July 22, 2024
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Our View: Everyone will benefit when UCSB builds more housing


UC Santa Barbara is caught between a housing mandate and the controversial ideas of a billionaire donor.

In a pair of moves that have provided plenty of fodder for headlines but little progress, Goleta announced plans to sue UC Santa Barbara, saying it has not fulfilled its pledge to provide housing for thousands of students and relieve pressure on the South Coast’s housing market. The county of Santa Barbara is in mediation with the university over the same issue.

The university made that pledge — to add 5,000 beds of student housing — in a 2010 long-range plan, and it needs to find a way to make good on it.

Meanwhile, Berkshire Hathaway Vice Chairman Charlie Munger’s idea to pack more students into a $1.5 billion dorm building with small bedrooms and few windows has the architectural community up in arms. An architect quit the UCSB Design Review Committee after he felt the design experts weren’t given any say in the project, and the local chapter of the American Institute for Architects has also released a statement blasting the dorm design.

With a design in hand, however controversial, and funding in place, prospects for Munger’s unconventional dorm, perhaps with some necessary modifications, seem to have been aided by the promised Goleta lawsuit. To build thousands of units of new housing on campus or near campus will take vision and innovation, which is why the Munger concept — though highly risky if it does not gain broad student acceptance — may have some staying power. However, Goleta noted in the news release announcing its plan to sue that the outcry over Munger’s design could make it even harder to build the new housing the university needs.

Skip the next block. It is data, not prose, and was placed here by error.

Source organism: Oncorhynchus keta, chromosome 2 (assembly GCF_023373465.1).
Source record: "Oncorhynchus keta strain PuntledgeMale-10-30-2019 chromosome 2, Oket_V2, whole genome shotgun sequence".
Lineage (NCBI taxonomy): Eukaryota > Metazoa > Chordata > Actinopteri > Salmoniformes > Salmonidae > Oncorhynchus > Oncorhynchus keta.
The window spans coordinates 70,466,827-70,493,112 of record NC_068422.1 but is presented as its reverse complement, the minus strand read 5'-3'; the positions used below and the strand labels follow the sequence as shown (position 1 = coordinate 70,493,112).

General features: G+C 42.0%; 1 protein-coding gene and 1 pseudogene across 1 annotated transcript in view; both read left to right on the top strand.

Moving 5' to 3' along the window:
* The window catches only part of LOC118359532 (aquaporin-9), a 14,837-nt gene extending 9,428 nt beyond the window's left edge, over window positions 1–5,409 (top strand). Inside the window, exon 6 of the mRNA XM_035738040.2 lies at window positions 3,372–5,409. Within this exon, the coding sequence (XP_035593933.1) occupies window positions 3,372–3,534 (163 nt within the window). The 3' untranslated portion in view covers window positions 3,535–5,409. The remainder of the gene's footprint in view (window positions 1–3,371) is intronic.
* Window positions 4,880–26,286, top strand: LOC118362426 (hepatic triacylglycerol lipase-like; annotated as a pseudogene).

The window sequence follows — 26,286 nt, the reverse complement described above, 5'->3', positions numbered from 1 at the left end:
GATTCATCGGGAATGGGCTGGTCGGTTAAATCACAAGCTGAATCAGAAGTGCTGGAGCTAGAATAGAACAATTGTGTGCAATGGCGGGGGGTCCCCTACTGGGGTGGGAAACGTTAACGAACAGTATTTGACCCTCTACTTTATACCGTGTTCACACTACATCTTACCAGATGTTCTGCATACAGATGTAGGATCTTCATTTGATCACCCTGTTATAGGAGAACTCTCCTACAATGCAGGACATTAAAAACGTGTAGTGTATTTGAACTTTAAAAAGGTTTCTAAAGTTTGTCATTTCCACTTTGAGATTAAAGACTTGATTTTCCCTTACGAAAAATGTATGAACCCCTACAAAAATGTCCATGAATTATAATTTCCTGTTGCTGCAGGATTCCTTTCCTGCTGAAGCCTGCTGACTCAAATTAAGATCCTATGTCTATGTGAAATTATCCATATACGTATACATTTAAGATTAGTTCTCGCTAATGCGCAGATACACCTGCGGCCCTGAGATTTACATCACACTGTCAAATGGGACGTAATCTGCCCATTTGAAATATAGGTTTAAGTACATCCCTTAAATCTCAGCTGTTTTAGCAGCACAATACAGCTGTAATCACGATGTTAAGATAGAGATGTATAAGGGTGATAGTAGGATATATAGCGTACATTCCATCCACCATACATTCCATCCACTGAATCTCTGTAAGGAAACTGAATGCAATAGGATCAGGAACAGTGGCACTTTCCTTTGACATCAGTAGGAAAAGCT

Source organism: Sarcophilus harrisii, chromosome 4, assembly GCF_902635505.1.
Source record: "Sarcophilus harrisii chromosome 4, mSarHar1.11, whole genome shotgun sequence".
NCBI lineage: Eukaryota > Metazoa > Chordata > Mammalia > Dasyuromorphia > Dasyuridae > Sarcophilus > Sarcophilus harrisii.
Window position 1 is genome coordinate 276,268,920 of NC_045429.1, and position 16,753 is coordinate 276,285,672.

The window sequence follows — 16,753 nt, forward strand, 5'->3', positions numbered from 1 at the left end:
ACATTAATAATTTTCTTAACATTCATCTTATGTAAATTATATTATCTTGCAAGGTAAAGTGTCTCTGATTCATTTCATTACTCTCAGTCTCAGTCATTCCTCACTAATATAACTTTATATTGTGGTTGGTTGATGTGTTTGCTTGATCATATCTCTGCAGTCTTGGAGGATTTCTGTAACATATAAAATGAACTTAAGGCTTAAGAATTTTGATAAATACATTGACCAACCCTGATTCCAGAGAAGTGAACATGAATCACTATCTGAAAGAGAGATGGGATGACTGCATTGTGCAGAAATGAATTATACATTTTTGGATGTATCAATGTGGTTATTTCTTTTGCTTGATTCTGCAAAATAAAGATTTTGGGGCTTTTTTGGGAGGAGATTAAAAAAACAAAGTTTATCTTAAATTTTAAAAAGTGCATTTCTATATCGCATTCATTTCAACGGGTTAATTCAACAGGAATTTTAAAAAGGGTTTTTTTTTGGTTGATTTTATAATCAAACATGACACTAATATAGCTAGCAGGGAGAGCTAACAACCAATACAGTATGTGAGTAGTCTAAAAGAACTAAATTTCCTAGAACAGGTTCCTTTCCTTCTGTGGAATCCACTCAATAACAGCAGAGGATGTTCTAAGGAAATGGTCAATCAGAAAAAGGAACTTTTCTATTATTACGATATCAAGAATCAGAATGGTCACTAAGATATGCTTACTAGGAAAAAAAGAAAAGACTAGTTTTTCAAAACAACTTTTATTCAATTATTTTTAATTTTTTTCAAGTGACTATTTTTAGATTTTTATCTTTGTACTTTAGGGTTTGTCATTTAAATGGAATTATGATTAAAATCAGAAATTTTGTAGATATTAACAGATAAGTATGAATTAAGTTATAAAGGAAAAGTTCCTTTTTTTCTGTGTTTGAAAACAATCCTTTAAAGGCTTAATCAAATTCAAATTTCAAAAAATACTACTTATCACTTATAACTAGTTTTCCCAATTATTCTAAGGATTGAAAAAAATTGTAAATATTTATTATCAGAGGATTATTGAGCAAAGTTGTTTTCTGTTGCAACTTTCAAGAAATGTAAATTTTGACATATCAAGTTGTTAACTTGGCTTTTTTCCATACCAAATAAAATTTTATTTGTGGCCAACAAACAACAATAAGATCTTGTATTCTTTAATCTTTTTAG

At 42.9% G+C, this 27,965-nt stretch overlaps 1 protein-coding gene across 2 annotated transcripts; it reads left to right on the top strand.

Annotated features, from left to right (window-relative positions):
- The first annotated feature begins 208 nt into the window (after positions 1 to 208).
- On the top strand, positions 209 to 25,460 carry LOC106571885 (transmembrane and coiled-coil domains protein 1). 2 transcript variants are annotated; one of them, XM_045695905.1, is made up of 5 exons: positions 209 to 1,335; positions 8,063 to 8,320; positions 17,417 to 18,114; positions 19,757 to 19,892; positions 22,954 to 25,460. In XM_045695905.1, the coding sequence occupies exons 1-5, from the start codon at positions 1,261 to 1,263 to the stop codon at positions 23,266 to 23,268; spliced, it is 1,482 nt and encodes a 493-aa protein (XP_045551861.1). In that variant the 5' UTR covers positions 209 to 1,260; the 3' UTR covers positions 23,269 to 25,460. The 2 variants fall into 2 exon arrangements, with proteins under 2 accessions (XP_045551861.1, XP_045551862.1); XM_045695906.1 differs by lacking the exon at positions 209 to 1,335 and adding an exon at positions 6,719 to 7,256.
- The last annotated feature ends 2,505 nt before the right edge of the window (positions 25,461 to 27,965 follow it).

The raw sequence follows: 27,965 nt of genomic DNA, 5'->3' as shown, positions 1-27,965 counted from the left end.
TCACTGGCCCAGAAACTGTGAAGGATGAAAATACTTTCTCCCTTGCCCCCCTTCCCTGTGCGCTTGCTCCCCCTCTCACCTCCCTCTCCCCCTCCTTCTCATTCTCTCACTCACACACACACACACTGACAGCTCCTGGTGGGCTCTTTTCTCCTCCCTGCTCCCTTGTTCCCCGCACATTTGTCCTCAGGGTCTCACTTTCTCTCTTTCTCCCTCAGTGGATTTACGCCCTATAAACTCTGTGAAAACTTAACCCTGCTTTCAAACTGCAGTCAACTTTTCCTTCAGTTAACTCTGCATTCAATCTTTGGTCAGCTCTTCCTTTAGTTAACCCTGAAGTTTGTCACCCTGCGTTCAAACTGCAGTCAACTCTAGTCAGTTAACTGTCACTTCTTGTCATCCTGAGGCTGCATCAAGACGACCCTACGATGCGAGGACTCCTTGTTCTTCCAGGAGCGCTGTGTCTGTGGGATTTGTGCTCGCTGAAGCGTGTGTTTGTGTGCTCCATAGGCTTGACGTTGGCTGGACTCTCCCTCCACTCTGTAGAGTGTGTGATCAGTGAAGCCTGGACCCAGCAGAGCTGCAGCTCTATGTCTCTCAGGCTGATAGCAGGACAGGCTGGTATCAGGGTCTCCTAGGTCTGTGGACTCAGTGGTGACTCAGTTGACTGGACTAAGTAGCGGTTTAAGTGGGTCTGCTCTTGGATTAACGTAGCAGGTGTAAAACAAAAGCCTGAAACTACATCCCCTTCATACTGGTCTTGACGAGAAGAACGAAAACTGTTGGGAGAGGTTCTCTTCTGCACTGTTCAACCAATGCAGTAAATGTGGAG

It would be foolish, time consuming and expensive for Goleta and UC Santa Barbara to continue to litigate over housing mandates. This is a time for bold thinking about land use, about permits and about finding a cure for a housing problem that makes the South Coast unaffordable.

Goleta is right to point out that students who crowd into conventional housing in and around the city are putting pressure on workers, many from UCSB’s own spinout companies, who are looking to find places to raise a family.
We would suggest that all bets are now off when it comes to building housing for the 21st century population of the South Coast. Santa Barbara County and even the city of Santa Barbara, whose territory stretches to the nearby airport, could be part of the solution.


We’ll take a few minutes during this Veteran’s Day week to remember those who made the ultimate sacrifice for our nation.

The tri-county region benefits tremendously from the service of armed forces members at Naval Base Ventura County, at Vandenberg Space Force Base and at other installations in the region.

We also benefit from the contributions of our veterans to our businesses, local governments and nonprofits. We are fortunate to have the Gold Coast Veterans Foundation, the Pierre Claeyssens Foundation and others who support our veterans.

Pacific Coast Business Times salutes them, too.